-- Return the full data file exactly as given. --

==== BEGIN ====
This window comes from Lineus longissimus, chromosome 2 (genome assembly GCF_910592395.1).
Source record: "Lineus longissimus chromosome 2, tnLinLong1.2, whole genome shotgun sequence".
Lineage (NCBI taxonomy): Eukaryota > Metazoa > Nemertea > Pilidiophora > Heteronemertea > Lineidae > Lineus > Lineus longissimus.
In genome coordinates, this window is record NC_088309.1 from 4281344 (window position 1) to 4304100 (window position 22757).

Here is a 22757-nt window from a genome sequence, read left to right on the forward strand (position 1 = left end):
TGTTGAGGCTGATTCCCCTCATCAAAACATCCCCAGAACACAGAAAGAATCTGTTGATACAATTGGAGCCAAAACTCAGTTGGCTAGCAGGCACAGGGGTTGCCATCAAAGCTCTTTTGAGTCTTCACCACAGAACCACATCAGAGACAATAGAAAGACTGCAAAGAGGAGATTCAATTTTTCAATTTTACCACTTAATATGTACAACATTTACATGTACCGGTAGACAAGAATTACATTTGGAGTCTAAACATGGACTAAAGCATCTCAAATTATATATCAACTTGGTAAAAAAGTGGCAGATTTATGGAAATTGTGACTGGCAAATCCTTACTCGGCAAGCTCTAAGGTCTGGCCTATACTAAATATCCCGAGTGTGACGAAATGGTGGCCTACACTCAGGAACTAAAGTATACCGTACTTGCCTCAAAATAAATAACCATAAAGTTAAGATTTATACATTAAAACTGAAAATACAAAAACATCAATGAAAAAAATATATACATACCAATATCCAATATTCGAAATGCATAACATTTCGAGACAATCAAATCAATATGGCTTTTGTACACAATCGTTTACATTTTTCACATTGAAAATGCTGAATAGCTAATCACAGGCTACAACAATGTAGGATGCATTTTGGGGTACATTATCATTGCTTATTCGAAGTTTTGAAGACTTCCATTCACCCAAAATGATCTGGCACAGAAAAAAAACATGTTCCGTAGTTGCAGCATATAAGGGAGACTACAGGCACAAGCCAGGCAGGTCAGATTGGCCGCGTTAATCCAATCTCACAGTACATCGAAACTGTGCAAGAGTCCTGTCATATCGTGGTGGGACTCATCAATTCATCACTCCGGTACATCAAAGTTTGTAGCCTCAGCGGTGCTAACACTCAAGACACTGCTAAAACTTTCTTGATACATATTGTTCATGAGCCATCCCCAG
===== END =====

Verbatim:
This window comes from Lineus longissimus, chromosome 2 (genome assembly GCF_910592395.1).
Source record: "Lineus longissimus chromosome 2, tnLinLong1.2, whole genome shotgun sequence".
Lineage (NCBI taxonomy): Eukaryota > Metazoa > Nemertea > Pilidiophora > Heteronemertea > Lineidae > Lineus > Lineus longissimus.
In genome coordinates, this window is record NC_088309.1 from 4281344 (window position 1) to 4304100 (window position 22757).

Here is a 22757-nt window from a genome sequence, read left to right on the forward strand (position 1 = left end):
TGTTGAGGCTGATTCCCCTCATCAAAACATCCCCAGAACACAGAAAGAATCTGTTGATACAATTGGAGCCAAAACTCAGTTGGCTAGCAGGCACAGGGGTTGCCATCAAAGCTCTTTTGAGTCTTCACCACAGAACCACATCAGAGACAATAGAAAGACTGCAAAGAGGAGATTCAATTTTTCAATTTTACCACTTAATATGTACAACATTTACATGTACCGGTAGACAAGAATTACATTTGGAGTCTAAACATGGACTAAAGCATCTCAAATTATATATCAACTTGGTAAAAAAGTGGCAGATTTATGGAAATTGTGACTGGCAAATCCTTACTCGGCAAGCTCTAAGGTCTGGCCTATACTAAATATCCCGAGTGTGACGAAATGGTGGCCTACACTCAGGAACTAAAGTATACCGTACTTGCCTCAAAATAAATAACCATAAAGTTAAGATTTATACATTAAAACTGAAAATACAAAAACATCAATGAAAAAAATATATACATACCAATATCCAATATTCGAAATGCATAACATTTCGAGACAATCAAATCAATATGGCTTTTGTACACAATCGTTTACATTTTTCACATTGAAAATGCTGAATAGCTAATCACAGGCTACAACAATGTAGGATGCATTTTGGGGTACATTATCATTGCTTATTCGAAGTTTTGAAGACTTCCATTCACCCAAAATGATCTGGCACAGAAAAAAAACATGTTCCGTAGTTGCAGCATATAAGGGAGACTACAGGCACAAGCCAGGCAGGTCAGATTGGCCGCGTTAATCCAATCTCACAGTACATCGAAACTGTGCAAGAGTCCTGTCATATCGTGGTGGGACTCATCAATTCATCACTCCGGTACATCAAAGTTTGTAGCCTCAGCGGTGCTAACACTCAAGACACTGCTAAAACTTTCTTGATACATATTGTTCATGAGCCATCCCCAG